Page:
What It Means When Chest Lymph Nodes Swell

May 7th 2016

Discovering that the lymph nodes in your chest have begun to swell can be alarming, but swollen lymph nodes are not always a sign of serious illness. So many conditions are associated with swollen glands that a doctor must evaluate other symptoms before making a diagnosis. Though some causes of swollen lymph nodes are benign, lymphadenopathy can also be a sign of many types of cancer and must always be evaluated by a professional.

Non-Specific Lymphadenopathy

Lymphadenopathy is a generic term for swollen lymph nodes. Lymph nodes often enlarge as part of the body's normal immune response to infections, as the lymphatic system temporarily steps up its capacity to filter out damaged and infected cells. Lymph nodes in the chest may swell in response to injury, for example, or the underlying cause may be an infection such as a cold or flu.

Sarcoidosis

Sarcoidosis is a relatively benign condition often associated with swollen lymph nodes. The swelling is usually painless and goes unnoticed until a chest X-ray is performed. This condition results from a buildup of inflammatory cells, called granulomas, in the lymph nodes. Symptoms rarely become serious, though some patients experience aching joints, sleeplessness and loss of appetite.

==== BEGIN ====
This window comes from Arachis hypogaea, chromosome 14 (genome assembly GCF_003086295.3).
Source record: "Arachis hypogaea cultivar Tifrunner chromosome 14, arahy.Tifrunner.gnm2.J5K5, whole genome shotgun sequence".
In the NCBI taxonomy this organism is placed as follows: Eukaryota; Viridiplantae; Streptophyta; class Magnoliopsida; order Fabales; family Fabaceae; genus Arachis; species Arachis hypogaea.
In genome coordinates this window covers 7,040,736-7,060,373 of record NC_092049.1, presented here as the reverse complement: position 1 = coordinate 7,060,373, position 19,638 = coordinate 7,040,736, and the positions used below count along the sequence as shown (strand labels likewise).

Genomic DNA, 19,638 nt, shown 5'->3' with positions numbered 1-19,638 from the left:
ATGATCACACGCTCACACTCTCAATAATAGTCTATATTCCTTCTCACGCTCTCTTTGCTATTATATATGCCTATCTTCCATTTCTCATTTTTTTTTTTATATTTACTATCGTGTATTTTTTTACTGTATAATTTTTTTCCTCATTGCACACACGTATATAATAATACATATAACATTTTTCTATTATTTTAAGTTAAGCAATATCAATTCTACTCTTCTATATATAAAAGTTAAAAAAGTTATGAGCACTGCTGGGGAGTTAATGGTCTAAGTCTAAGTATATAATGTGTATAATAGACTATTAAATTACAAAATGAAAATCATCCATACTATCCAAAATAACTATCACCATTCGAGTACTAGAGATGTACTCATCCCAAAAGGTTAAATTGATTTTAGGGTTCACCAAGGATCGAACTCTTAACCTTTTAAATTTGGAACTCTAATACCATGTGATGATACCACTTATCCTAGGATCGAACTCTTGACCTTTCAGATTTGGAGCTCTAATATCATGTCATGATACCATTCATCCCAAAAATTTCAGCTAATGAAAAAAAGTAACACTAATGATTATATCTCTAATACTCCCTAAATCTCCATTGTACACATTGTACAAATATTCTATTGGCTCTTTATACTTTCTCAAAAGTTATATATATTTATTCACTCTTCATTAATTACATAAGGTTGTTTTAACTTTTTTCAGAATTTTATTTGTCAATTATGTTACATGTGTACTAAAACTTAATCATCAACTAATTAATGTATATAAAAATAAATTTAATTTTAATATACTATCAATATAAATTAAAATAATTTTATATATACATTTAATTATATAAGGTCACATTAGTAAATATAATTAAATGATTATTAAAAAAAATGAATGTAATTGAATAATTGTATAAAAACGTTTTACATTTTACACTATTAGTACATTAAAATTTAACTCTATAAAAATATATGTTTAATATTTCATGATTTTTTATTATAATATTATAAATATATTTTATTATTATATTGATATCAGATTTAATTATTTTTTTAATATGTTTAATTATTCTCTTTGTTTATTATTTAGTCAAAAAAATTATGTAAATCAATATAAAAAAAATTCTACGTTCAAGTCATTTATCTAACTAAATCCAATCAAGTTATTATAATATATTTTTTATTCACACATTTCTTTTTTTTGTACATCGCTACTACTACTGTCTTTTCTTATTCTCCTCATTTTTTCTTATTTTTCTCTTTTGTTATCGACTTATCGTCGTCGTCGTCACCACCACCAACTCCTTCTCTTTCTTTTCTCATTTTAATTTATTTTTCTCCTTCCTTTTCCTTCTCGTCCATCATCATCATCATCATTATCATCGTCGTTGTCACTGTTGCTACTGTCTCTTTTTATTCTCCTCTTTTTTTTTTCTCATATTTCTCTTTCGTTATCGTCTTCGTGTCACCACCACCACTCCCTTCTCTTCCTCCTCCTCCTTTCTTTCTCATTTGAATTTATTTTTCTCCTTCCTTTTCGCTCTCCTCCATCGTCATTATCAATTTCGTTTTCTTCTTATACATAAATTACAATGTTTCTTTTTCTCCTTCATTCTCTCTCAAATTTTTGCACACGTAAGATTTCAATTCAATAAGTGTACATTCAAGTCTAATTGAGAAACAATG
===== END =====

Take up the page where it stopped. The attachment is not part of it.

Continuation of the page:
Lymphoma

Lymphomas are potentially life-threatening cancers that start in the lymph nodes and spread to the rest of the body through the lymphatic system. Lymphomas are broadly divided into Hodgkin's and non-Hodgkin's varieties. Hodgkin's lymphoma is treatable with chemotherapy and radiation, and the outlook is very good with treatment. Non-Hodgkin's lymphoma is a miscellaneous category, which makes generalizations difficult. Some non-Hodgkin's lymphomas are relatively easy to treat, while others are aggressive and hard to control. Swollen lymph nodes are a common symptom of all types of lymphomas, and only laboratory test can determine the specific type.

Other Cancer

Sometimes, cancer begins in some part of the body other than the lymphatic system and then migrates into the lymph nodes, causing them to swell. Lung cancer sometimes spreads to the chest lymph nodes in this way. Only an oncologist can determine exactly where the cancer started and what the ideal treatment is. Given the variety of cancer types that can cause swollen lymph nodes in the chest, prognosis varies widely from highly treatable to potentially fatal.

Conclusion

It can be alarming to discover that the lymph nodes in your chest have swollen, and many people's first thought is that something must be desperately wrong. Swollen lymph nodes may be totally asymptomatic, found only during a chest X-ray for an unrelated matter, or they can present as lumps near the neck and armpits. They may be painful or painless. Lymph nodes tend to swell in response to infection as well as a number of other conditions, so swollen glands do not, by themselves, indicate a particular illness. Many common ailments can cause swollen lymph nodes in the chest, and only a doctor is able to make a definitive diagnosis of the underlying cause.

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